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Community Briefs Shaun Albrechtson has been named the new executive director of the Sandy Springs Performing Arts Center at City Springs. Albrechtson has over 20 years of experience in venue management and currently works in programming at a city-owned cultural arts center in Colorado. He will fill a position previously known as the general manager. Michael Enoch resigned from that general manager job in late 2018, three months after the PAC’s grand opening. “I look forward to working with the staff and the community to establish highly diverse seasons of theater, music, art, education, and many other artistic disciplines within the Performing Arts Center,” Albrechtson said in the release. Albrechtson will start in the position, which was formerly called general manager, July 15 at a salary of $115,000, a city press release announced. He has served since 2011 as assistant cultural director for programming for the PACE Center, a cultural arts center owned by the city of Parker, Colorado. Albrechtson was instrumental the opening of the venue, which includes a 540-seat theatre, event rooms, a 3,000-seat amphitheater and classrooms, the release said. The PAC’s Byers Theatre at Sandy Springs’ new civic center is 1,100 seats. “Shaun brings to the city a well-established career in the arts and venue management, successfully developing and implementing business plans and diverse programming to meet the needs of the communities in which he’s served,” City Manager John McDonough said in the release.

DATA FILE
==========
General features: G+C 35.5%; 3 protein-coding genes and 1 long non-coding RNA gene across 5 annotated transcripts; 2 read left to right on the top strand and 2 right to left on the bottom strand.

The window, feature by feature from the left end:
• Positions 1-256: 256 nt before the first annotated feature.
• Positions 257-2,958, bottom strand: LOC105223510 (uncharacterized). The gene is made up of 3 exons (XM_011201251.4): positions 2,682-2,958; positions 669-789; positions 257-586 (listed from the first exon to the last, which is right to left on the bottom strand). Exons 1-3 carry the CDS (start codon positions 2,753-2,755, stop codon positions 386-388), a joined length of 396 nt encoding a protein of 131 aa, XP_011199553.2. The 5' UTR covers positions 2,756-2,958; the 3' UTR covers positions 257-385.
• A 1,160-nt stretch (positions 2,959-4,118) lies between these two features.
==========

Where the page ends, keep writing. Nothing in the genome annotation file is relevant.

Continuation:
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The developer behind the Sandy Springs Antico Pizza Napoletana location says construction is planned to begin mid-June with the hope of opening in late 2019. “We’ll know more once they get started,” Gerard Gunthert of Sandy Springs-based Cornerpoint Partners said about the opening date. The new location of the popular Atlanta-based restaurant chain would replace 4 Seasons Pottery at Hammond Drive and Boylston Drive. The business has started moving out and relocated to Woodstock. The plan to build the restaurant was announced in 2018. The developer received approval from the city later that year.
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A proposal has been filed to develop the long-vacant Sandy Springs Gun Club and Range into a self-storage facility. The gun club closed in late 2016 after an accidental fire and has since been vacant. The self-storage facility would be three stories and around 100,000 square feet, a city document said. The building is located on a 1.1-acre site at 8040 Roswell Road on the city’s north end. The city is currently looking into ways to inspire redevelopment in that area. The developer is seeking a conditional use permit to build the self-storage facility.
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Community | 3
CIT Y BUY S TH R EE MORE H OUSES F OR H AM M O ND WID ENING